Insurers’ motives have been questioned by providers who feel too much of their influential decision rides on cost. But Sotunde sees it differently. “This is not a network within a network. We’re trying to provide broad access, but at the same time we’re providing information in terms of which providers have demonstrated that they are top performers from a quality and efficiency perspective,” he says.

The payoffs

The excellence title can help attract new business when potential patients realize the significance of the designation, says Gammiere. Designation doesn’t automatically translate into higher reimbursement rates, but the preferred provider label can increase patient volumes.

“It definitely is to our advantage in order to get contracts with carriers, because they come to us,” says Pacific Bariatric surgeon Eugene Rumsey, M.D. Rumsey cites increased hits on the practice Web site, a greater volume of phone queries and higher attendance at practice-led informational seminars as proof that the designation has impacted the practice.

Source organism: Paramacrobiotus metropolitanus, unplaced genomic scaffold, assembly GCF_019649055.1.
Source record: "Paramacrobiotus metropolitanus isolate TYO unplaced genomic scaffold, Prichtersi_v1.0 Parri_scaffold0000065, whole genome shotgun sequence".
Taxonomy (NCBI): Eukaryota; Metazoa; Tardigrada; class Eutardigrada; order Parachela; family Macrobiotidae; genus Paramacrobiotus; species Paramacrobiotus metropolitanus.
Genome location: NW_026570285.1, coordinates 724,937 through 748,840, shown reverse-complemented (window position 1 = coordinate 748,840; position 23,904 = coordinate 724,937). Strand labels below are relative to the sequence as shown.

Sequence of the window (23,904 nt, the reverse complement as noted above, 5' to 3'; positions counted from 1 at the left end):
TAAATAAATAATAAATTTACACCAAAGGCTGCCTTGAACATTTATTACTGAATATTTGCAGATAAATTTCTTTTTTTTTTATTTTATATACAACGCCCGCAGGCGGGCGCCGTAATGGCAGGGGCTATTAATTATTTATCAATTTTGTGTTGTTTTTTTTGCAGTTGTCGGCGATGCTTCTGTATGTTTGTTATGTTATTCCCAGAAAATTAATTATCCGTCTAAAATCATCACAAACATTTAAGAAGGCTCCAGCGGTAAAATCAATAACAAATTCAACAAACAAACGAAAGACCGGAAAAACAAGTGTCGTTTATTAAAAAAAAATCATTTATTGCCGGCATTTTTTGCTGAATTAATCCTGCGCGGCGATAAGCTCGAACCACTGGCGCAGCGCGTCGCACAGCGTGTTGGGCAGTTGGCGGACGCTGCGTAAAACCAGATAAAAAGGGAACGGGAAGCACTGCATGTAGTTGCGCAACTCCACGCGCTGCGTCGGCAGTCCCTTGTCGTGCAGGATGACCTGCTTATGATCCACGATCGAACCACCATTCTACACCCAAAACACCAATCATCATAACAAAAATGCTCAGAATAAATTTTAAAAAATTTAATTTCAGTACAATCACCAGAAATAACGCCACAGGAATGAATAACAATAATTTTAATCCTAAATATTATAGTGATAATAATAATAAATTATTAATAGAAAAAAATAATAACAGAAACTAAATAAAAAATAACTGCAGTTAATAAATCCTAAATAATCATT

It’s too early to tell whether the payor designations will drive in significantly more patients, but Gammiere believes it will be more difficult in the future for programs to sustain the necessary levels of patient volume and quality without payor support. On the horizon, payor designations may even offer direct monetary benefits to distinguished providers. At the end of 2006, United will roll out a “practice rewards” program that offers a financial bonus to providers who receive the designation.

The designation may draw potential employees, as well. Pacific Bariatrics isn’t in the market for a new surgeon, but the designation has boosted its recruiting power. “If a new recruit were looking at a place that was not certified versus one that was, I don’t think there’d be any ambivalence as to which program he’d want to go to,” says Rumsey.